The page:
Last year on ‘day of archaeology’ I ended up walking around a piece of the local training area looking for WW1 military practice trenches.  I didn’t find them that day, but did since, so started surveying them with some local volunteers last autumn.

The plan today is to go back to the same area and meet up with volunteers to look for further features to survey, and also to carry out surveys on some features previously surveyed.

Corkscrew Picket

Corkscrew Picket

A walk through the site on arriving found four isolated corkscrew pickets with no immediate or obvious related features.  Further into the site a previously undiscovered stretch of around 65 metres of practice trench was found.  This was surveyed doing offsets from a 50 metre tape.

Waterproofs holding up well at this point, but time for a swift (possibly rather early) lunch stop.  The rain picks up tempo.

Lunch done and so to another piece of practice trench.  The section in question may or may not be part of a section which we have already surveyed; the two end about 12 metres from each other, disappearing underneath a more recent pathway.

We head into the undergrowth with tapes to survey.  This section is particularly overgrown, with some substantial areas of trench completely inaccessible.  So lots of taking bearings and triangulation to survey around bushes.  Nearly 2 hours and 92 metres later and this section is now mapped out.

Throughout the rain has got heavier (or my hat has got worse, it is leaking for the first time since I have had it over 10 years ago)

The trench seems to be WW1 in design, with the expected crenelated layout, and in places it is still 2 metres deep.

Given the weather we decide to ‘call it a day’ at this point.  We think we have now identified all the trench in this area, taking levels with the dumpy is going to wait for another day.

Some of the trench surveyed recently were found to very closely follow the high point in the landscape.  On looking at the location of the trenches investigated this afternoon, they also seem to follow the highest contour in the area, overlooking, rather than being associated with the nearby trenches.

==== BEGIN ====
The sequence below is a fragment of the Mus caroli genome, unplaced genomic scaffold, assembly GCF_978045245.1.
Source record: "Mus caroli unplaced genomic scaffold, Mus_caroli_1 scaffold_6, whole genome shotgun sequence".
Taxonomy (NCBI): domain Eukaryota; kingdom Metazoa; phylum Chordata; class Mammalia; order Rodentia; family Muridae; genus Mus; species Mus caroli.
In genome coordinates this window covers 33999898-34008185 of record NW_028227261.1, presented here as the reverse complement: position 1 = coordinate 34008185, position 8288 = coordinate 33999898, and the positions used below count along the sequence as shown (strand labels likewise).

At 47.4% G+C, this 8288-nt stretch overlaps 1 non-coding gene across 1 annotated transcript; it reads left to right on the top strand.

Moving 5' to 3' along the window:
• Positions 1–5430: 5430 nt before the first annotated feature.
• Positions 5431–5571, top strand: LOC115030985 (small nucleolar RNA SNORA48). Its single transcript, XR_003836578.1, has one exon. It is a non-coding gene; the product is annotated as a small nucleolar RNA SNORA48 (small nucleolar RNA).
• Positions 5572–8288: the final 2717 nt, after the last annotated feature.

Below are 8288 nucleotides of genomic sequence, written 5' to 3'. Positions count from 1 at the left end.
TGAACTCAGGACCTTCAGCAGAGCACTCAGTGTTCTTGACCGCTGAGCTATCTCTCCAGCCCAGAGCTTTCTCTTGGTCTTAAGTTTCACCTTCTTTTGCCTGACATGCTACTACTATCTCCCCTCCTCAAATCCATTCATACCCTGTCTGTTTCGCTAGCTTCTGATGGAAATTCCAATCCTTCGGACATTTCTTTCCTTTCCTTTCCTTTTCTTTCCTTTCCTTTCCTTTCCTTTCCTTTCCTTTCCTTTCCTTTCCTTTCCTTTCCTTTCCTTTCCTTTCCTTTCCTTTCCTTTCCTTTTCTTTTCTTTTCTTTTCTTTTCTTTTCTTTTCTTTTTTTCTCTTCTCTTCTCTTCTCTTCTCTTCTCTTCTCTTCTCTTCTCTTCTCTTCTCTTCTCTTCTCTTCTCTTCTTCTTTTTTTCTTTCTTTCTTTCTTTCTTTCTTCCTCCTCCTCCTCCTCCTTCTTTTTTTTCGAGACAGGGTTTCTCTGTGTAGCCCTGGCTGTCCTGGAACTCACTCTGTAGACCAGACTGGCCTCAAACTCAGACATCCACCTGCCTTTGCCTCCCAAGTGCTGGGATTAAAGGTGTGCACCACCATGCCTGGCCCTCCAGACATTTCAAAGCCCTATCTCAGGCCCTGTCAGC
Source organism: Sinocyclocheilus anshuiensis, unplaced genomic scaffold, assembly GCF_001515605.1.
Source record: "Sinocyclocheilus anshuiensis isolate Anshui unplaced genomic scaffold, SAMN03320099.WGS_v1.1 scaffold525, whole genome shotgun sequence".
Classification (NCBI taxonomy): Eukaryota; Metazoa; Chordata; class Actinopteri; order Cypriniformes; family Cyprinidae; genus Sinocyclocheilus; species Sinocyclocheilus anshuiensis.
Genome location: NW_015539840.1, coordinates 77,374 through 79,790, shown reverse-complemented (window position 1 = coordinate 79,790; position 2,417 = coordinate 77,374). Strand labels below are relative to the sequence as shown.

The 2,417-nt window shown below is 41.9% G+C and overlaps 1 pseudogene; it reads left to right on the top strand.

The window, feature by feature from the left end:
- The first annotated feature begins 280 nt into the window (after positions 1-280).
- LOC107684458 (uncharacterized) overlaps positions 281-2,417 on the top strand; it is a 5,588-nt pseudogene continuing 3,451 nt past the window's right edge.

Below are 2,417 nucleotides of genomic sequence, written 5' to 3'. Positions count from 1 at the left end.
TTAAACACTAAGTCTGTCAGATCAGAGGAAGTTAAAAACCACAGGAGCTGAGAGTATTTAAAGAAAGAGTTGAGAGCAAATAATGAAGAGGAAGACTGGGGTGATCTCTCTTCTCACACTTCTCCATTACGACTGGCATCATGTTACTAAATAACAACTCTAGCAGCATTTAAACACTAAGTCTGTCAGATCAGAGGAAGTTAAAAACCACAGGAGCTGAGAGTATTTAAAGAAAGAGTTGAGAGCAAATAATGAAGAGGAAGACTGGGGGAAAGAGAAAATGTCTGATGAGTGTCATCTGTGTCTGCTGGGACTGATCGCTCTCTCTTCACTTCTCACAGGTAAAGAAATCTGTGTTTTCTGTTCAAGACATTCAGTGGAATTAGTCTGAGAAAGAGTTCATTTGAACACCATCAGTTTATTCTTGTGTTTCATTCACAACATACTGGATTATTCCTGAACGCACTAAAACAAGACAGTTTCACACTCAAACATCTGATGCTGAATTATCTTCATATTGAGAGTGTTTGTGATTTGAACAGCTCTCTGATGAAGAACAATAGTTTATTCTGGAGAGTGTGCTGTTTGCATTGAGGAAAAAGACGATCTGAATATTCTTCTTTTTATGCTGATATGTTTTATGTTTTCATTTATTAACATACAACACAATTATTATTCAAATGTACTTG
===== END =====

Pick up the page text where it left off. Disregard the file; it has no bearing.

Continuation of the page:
A rough outline plan of some we did earlier.....

A rough outline plan of some we did earlier…..

So, job for the weekend, digitise today’s drawings and pop them into GIS software, and arrange dates to finish the survey – write up to got to HER soon after that, and at some point do something looking at their placement within the landscape, and what that tells us about how they may have been used, and how they compare to those on other parts of the local training area.

And if there is no such thing as bad weather, just bad clothes – I seem to have a bad hat, so time to go hat shopping me thinks!……

A day in the life of an amatuer Conflict Archaeologist with a poorly cat!

camberley

So, I booked the day off work from the day job for Day of Archaeology. I bought the t-shirt, and planned things to do.  Then, Thursday, one of the myriad pet cats falls ill!  Two trips to the vet Thursday: injections, creams and special food.

Four o’clock this morning poorly cat told me it was time to get up.  She was already pre-booked for another appointment today, so plans had to change!

The original plan was to meet up with Peter, a nearby local historian. We initially made contact a couple of months back via twitter when Peter had historical evidence of WW1 military practice trenches in the area; as I have a Masters degree in Conflict Archaeology I contacted him, and we managed to trace some of the trenches. These have now been entered onto the Homefront Legacy website. Our plan today had been to look for another set of trenches nearby which have previously been identified via aerial photography with the hope of finding and surveying them and getting the existing HER record for them updated. Unfortunately the cat’s poor health required me to stay with her prior to her next vet visit; Peter helpfully agreed that cats come first, so we agreed to reschedule to another date (Peter, if you read this, thank you!).